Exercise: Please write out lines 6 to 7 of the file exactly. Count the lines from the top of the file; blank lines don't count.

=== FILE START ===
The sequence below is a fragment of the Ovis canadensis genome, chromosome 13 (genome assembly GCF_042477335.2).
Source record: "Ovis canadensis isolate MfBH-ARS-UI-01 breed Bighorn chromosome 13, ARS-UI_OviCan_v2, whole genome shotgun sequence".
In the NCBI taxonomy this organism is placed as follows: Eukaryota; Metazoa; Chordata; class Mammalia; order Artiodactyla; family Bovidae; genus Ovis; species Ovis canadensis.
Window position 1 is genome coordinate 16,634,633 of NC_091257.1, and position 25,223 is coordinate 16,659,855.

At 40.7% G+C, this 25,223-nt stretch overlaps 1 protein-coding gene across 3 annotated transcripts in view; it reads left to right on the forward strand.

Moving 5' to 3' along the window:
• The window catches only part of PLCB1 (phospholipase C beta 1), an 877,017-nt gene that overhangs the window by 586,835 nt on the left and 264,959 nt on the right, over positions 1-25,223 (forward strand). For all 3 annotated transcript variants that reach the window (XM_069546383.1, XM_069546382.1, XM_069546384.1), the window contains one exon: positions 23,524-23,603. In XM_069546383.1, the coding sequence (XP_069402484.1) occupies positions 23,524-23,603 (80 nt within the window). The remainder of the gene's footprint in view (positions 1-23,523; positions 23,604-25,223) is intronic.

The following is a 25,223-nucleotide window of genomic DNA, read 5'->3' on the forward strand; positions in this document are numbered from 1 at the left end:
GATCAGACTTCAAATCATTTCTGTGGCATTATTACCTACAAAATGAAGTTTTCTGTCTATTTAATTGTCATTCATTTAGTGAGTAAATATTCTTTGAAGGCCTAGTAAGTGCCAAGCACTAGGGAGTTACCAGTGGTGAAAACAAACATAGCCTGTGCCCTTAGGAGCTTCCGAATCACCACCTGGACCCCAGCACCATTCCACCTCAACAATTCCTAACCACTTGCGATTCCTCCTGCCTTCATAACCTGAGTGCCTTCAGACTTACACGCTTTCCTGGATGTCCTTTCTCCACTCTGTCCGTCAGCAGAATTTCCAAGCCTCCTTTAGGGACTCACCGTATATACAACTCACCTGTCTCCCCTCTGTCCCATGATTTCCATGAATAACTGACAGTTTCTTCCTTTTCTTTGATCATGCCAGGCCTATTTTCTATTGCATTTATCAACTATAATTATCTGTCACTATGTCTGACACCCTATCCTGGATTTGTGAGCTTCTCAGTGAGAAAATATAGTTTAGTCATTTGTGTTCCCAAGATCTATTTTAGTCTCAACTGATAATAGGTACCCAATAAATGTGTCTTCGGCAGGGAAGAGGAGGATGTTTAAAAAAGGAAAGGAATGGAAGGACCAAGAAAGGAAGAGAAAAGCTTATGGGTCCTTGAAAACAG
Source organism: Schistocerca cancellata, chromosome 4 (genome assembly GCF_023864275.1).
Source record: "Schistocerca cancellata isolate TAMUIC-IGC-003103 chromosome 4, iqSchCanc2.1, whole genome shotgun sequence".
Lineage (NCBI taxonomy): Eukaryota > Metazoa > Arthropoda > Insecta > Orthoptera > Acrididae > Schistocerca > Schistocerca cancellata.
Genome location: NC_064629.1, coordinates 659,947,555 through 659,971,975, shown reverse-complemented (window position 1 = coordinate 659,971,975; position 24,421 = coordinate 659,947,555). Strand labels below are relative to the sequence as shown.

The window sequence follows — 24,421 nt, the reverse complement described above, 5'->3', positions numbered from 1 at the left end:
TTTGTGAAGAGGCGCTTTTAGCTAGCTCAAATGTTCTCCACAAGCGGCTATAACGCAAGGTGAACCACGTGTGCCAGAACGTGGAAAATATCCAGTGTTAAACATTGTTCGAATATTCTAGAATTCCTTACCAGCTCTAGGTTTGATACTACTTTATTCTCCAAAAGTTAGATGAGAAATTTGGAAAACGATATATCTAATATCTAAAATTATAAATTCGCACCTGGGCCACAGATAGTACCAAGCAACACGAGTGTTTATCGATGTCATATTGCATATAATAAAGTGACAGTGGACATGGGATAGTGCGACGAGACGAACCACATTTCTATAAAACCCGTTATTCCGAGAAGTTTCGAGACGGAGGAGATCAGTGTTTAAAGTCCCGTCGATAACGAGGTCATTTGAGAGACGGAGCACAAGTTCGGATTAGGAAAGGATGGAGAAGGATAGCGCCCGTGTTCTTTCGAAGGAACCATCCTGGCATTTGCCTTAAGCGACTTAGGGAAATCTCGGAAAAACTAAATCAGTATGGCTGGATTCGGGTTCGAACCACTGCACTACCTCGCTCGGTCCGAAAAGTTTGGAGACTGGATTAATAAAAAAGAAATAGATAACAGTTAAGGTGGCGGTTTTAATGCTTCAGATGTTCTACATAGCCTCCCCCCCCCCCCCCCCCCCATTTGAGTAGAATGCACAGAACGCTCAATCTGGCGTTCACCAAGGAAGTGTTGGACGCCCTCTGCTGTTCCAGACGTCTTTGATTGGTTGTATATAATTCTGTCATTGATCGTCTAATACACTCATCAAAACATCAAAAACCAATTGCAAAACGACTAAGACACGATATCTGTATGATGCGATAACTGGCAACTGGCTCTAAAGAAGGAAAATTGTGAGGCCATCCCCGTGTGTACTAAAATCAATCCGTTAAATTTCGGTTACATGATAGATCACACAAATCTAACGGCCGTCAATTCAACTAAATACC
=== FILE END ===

Moving 5' to 3' along the window:
• The window catches only part of PLCB1 (phospholipase C beta 1), an 877,017-nt gene that overhangs the window by 586,835 nt on the left and 264,959 nt on the right, over positions 1-25,223 (forward strand). For all 3 annotated transcript variants that reach the window (XM_069546383.1, XM_069546382.1, XM_069546384.1), the window contains one exon: positions 23,524-23,603. In XM_069546383.1, the coding sequence (XP_069402484.1) occupies positions 23,524-23,603 (80 nt within the window). The remainder of the gene's footprint in view (positions 1-23,523; positions 23,604-25,223) is intronic.